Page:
In the summer of 1984 John McEnroe beat Jimmy Connors in the Wimbledon finals 6-1, 6-1, 6-2. The match was, as one British journalist called it, “the most imperious victory in the history of tennis.” McEnroe made only three unforced errors. Seventy-eight percent of his first serves were in. Ten were aces. After a couple of those aces, Connors looked down in confusion, as if his shorts had dropped to his ankles. All McEnroe could say about the match was that the ball looked like “a cantaloupe.” It was as close as a tennis player had ever come to achieving actual perfection.
And that was the problem. The awful irony of McEnroe’s victory over Connors was that—in its near perfection—the performance couldn’t be sustained beyond the moment. The victory thus marked a year during which McEnroe would gradually sense what perhaps only exceptional athletes can sense: the moment of his own demise. The result of that realization for McEnroe was, McEnroe being McEnroe, an explosive moment of personal recognition, manifested, naturally, in an infamous tantrum.
Sports psychologists are quick to identify the emotional risk inherent in the athlete’s quest for perfection. They write with painful formality, noting such things as how “the extreme orientation that accompanies perfectionism is antithetical to attaining positive outcomes.” McEnroe, as he had a way of doing, had taken that “extreme orientation” to a new extreme and, upon realizing the temporality of his accomplishment, went ballistic on a Swedish tennis court in a way that was more terrifying than entertaining. The incident, thanks to YouTube, has amassed a sort of cult following. It deserves a re-visitation because, among other things, it offers rare insight into the raw emotion that marks the inevitable pain of being great.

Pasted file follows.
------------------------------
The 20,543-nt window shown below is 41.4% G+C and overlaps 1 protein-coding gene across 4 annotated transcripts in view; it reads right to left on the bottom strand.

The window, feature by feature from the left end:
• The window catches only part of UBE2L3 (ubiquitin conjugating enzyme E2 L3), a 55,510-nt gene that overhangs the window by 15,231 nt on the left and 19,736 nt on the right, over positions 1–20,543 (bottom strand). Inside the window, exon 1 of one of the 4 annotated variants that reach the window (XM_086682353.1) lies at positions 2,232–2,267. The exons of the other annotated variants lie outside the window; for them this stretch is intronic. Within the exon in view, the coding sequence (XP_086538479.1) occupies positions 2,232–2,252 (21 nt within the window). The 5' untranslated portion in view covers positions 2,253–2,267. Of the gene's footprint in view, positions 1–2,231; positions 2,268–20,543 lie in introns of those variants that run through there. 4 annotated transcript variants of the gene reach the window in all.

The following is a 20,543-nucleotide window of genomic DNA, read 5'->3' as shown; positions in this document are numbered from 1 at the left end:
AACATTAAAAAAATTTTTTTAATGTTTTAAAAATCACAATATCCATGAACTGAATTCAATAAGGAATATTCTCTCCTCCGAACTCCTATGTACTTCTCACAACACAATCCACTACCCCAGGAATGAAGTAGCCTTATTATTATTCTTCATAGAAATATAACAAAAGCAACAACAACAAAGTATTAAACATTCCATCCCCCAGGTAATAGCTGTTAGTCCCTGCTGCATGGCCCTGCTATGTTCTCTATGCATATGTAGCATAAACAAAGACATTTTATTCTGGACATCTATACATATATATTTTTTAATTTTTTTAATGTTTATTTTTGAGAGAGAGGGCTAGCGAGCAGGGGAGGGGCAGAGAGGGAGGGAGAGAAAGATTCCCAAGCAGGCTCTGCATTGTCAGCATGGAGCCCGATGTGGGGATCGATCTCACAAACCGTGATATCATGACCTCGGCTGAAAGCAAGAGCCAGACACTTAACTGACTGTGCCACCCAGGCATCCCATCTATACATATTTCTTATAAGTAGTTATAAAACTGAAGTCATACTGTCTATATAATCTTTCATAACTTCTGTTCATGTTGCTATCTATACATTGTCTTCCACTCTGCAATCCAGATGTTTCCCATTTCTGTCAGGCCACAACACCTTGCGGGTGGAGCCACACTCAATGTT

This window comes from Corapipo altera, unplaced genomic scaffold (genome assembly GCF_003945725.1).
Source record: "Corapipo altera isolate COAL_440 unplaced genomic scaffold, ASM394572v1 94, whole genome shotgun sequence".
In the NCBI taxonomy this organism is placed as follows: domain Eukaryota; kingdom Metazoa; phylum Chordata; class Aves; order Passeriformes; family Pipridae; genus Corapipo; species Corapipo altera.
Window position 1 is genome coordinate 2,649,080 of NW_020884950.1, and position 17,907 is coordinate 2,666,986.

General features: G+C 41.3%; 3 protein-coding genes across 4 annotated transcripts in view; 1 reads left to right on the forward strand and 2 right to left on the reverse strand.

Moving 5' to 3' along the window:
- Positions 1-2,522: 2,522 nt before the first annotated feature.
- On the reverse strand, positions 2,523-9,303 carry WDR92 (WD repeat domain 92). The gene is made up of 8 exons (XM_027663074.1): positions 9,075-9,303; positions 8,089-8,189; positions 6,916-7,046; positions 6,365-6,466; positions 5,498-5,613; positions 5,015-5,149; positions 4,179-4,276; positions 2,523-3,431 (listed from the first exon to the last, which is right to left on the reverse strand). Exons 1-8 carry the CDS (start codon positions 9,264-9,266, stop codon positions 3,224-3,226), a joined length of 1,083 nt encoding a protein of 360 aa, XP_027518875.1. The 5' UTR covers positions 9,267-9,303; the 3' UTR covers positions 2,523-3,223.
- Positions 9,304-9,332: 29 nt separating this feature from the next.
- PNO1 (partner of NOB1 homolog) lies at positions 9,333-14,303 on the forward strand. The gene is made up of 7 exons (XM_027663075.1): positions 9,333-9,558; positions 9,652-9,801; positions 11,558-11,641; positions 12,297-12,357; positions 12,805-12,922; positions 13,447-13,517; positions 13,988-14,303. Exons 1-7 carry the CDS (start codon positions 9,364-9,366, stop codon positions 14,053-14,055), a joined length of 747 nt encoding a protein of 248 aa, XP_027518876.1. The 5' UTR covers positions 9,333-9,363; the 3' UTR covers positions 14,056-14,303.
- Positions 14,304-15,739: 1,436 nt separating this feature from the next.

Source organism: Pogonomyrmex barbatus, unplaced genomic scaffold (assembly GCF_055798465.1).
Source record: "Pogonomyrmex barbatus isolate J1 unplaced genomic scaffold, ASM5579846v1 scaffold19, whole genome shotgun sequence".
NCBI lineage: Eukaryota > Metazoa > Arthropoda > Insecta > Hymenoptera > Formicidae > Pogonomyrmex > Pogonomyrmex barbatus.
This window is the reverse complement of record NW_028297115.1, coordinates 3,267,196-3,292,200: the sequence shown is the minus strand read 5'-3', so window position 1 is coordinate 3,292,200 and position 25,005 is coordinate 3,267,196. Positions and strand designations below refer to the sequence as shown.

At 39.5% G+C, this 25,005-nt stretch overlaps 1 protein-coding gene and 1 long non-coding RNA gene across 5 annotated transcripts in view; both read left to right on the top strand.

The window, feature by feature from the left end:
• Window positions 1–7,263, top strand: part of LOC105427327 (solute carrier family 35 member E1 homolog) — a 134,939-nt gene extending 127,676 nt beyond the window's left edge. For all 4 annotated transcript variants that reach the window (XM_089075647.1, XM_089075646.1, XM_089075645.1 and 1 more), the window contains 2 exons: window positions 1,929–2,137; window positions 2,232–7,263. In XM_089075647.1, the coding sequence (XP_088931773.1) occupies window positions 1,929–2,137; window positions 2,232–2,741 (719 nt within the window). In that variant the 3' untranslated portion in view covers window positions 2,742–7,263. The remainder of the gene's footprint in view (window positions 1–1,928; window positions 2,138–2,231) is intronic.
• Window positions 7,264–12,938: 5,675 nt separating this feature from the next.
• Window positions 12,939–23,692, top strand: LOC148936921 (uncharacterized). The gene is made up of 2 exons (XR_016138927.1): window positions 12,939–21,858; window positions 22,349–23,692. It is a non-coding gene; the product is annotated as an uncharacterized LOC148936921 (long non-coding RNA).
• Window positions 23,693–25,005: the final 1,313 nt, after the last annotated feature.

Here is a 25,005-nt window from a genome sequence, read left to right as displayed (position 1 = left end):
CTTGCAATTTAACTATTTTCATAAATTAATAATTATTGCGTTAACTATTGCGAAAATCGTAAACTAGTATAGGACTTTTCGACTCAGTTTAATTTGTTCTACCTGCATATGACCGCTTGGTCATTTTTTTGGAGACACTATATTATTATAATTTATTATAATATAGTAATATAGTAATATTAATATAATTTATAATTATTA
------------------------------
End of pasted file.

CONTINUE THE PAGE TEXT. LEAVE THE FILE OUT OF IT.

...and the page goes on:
John McEnroe thrives on a Euclidean understanding of angles and has a habit of placing his shots on the outer tenth of the line, often catching it with nothing more than soft yellow fuzz.
OBVIOUS POINT FIRST: MCENROE in his prime was great beyond great. This was true because, above all else, he had what seemed to be a magical understanding of space. “He is the one player in the game,” said the tennis legend Fred Perry, “who knows exactly where his racket is and what his options are.” Tennis is basically a conservative sport. With its arcane scoring system, stuffy dress code, and clubby rituals, it’s also elitist. McEnroe’s genius was to reduce pretense and pomp to trigonometry and physics. And then slice the cantaloupe with the delicacy and precision of a hand surgeon.
Watch him play. Evidence of country club training is non-existent. He’s a pick-up player, a street urchin with nimble racket skills and quick feet. He doesn’t bend his knees, loop his strokes, or deliver shots with liquid smoothness from the sanctuary of the baseline. He doesn’t volley with his arm set in an elegant V, placing the ball safely within the lines. To the contrary, he’s pure angst driven by raw ability. He thrives on a Euclidean understanding of angles and has a habit of placing his shots on the outer tenth of the line, often catching it with nothing more than soft yellow fuzz.
But his form is absolutely atrocious. He does everything you were told not to during summer tennis lessons. But that’s what allows him to flout any convention, cheapen the virtue of any shot, sully any stroke in order to win a point. He spent his professional career chipping and dicing and lobbing and drop-shotting his way into tennis history. An infuriated Arthur Ashe remembered the one time he played McEnroe (and lost) in these terms: “It’s slice here, nick there, cut over here. Pretty soon you’ve got blood all over you.”